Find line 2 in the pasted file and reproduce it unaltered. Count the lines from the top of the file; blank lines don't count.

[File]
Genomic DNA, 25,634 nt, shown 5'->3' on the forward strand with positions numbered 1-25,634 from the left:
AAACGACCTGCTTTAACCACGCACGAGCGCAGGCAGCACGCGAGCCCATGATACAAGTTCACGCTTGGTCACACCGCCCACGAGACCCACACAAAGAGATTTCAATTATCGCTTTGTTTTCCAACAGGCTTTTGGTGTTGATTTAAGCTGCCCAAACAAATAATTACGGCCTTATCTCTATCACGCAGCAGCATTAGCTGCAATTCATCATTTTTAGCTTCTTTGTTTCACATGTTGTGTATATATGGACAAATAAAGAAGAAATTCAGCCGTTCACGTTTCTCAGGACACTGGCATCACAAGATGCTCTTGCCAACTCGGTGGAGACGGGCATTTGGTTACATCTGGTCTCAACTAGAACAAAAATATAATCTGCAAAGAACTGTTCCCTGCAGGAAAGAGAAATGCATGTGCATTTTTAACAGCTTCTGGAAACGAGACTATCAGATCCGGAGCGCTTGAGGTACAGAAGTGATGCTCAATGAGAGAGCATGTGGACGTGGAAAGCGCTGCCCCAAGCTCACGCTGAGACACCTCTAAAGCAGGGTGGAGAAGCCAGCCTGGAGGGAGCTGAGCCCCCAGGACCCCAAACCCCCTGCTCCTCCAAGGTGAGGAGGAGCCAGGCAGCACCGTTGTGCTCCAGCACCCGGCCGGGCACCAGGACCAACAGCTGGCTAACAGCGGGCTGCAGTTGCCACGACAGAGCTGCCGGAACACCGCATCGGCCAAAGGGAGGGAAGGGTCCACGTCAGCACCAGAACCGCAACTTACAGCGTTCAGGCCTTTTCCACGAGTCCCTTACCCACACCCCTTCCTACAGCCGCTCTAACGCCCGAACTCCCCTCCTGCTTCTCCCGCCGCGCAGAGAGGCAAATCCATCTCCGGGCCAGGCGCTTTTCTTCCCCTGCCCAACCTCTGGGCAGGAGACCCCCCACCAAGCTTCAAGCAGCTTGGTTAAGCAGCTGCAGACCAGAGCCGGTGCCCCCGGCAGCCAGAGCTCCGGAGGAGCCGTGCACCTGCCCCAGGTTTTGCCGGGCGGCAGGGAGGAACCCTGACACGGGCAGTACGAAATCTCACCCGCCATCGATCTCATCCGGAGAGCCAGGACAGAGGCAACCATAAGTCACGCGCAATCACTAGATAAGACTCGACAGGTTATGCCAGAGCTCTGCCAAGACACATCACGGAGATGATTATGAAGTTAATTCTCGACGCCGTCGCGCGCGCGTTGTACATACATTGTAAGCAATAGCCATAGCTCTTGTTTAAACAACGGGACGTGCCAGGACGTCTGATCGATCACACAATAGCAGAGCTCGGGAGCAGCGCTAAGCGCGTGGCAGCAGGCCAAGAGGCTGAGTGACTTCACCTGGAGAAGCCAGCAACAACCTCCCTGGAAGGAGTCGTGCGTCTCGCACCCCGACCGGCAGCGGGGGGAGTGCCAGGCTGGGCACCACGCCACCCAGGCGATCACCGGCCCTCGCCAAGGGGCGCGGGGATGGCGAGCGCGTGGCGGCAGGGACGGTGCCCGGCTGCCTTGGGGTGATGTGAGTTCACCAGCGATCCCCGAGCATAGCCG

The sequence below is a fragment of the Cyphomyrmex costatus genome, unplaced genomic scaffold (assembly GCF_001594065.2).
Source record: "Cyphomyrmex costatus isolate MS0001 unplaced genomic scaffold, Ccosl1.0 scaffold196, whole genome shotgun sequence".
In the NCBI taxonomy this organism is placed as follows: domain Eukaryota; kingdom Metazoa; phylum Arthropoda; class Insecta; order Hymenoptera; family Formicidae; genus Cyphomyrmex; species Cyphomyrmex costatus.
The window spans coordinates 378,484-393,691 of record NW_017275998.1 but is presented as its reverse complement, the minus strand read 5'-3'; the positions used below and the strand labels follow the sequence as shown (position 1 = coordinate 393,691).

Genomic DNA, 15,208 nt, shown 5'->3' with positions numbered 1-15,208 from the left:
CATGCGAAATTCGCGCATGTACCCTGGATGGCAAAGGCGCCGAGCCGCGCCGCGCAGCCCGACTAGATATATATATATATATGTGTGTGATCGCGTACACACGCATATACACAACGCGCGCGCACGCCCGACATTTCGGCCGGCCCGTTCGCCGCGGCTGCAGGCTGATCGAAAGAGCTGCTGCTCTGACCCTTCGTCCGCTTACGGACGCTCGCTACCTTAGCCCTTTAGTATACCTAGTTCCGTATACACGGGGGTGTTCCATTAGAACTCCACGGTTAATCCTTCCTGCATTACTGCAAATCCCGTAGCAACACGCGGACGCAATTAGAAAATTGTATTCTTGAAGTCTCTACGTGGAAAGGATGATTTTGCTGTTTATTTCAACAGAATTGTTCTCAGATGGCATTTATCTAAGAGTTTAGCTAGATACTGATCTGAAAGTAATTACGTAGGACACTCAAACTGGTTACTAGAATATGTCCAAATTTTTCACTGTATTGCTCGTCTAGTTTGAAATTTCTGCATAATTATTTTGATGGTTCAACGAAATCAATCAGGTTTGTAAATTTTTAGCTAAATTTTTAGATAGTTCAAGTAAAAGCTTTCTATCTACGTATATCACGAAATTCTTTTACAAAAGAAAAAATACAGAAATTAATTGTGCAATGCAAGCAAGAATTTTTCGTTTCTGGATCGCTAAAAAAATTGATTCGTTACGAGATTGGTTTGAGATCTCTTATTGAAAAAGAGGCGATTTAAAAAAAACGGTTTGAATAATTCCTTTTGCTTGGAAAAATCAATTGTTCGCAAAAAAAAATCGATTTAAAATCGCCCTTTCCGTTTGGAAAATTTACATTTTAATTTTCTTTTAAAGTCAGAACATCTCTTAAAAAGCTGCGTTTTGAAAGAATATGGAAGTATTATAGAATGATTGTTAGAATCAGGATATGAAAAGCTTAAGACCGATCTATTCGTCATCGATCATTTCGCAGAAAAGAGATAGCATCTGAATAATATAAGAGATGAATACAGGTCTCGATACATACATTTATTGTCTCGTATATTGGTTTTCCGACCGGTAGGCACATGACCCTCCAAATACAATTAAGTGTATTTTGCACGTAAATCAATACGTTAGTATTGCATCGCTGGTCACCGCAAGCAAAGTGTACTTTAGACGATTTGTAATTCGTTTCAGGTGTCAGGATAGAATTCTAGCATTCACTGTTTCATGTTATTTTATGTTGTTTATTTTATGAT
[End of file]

AAACGACCTGCTTTAACCACGCACGAGCGCAGGCAGCACGCGAGCCCATGATACAAGTTCACGCTTGGTCACACCGCCCACGAGACCCACACAAAGAGATTTCAATTATCGCTTTGTTTTCCAACAGGCTTTTGGTGTTGATTTAAGCTGCCCAAACAAATAATTACGGCCTTATCTCTATCACGCAGCAGCATTAGCTGCAATTCATCATTTTTAGCTTCTTTGTTTCACATGTTGTGTATATATGGACAAATAAAGAAGAAATTCAGCCGTTCACGTTTCTCAGGACACTGGCATCACAAGATGCTCTTGCCAACTCGGTGGAGACGGGCATTTGGTTACATCTGGTCTCAACTAGAACAAAAATATAATCTGCAAAGAACTGTTCCCTGCAGGAAAGAGAAATGCATGTGCATTTTTAACAGCTTCTGGAAACGAGACTATCAGATCCGGAGCGCTTGAGGTACAGAAGTGATGCTCAATGAGAGAGCATGTGGACGTGGAAAGCGCTGCCCCAAGCTCACGCTGAGACACCTCTAAAGCAGGGTGGAGAAGCCAGCCTGGAGGGAGCTGAGCCCCCAGGACCCCAAACCCCCTGCTCCTCCAAGGTGAGGAGGAGCCAGGCAGCACCGTTGTGCTCCAGCACCCGGCCGGGCACCAGGACCAACAGCTGGCTAACAGCGGGCTGCAGTTGCCACGACAGAGCTGCCGGAACACCGCATCGGCCAAAGGGAGGGAAGGGTCCACGTCAGCACCAGAACCGCAACTTACAGCGTTCAGGCCTTTTCCACGAGTCCCTTACCCACACCCCTTCCTACAGCCGCTCTAACGCCCGAACTCCCCTCCTGCTTCTCCCGCCGCGCAGAGAGGCAAATCCATCTCCGGGCCAGGCGCTTTTCTTCCCCTGCCCAACCTCTGGGCAGGAGACCCCCCACCAAGCTTCAAGCAGCTTGGTTAAGCAGCTGCAGACCAGAGCCGGTGCCCCCGGCAGCCAGAGCTCCGGAGGAGCCGTGCACCTGCCCCAGGTTTTGCCGGGCGGCAGGGAGGAACCCTGACACGGGCAGTACGAAATCTCACCCGCCATCGATCTCATCCGGAGAGCCAGGACAGAGGCAACCATAAGTCACGCGCAATCACTAGATAAGACTCGACAGGTTATGCCAGAGCTCTGCCAAGACACATCACGGAGATGATTATGAAGTTAATTCTCGACGCCGTCGCGCGCGCGTTGTACATACATTGTAAGCAATAGCCATAGCTCTTGTTTAAACAACGGGACGTGCCAGGACGTCTGATCGATCACACAATAGCAGAGCTCGGGAGCAGCGCTAAGCGCGTGGCAGCAGGCCAAGAGGCTGAGTGACTTCACCTGGAGAAGCCAGCAACAACCTCCCTGGAAGGAGTCGTGCGTCTCGCACCCCGACCGGCAGCGGGGGGAGTGCCAGGCTGGGCACCACGCCACCCAGGCGATCACCGGCCCTCGCCAAGGGGCGCGGGGATGGCGAGCGCGTGGCGGCAGGGACGGTGCCCGGCTGCCTTGGGGTGATGTGAGTTCACCAGCGATCCCCGAGCATAGCCG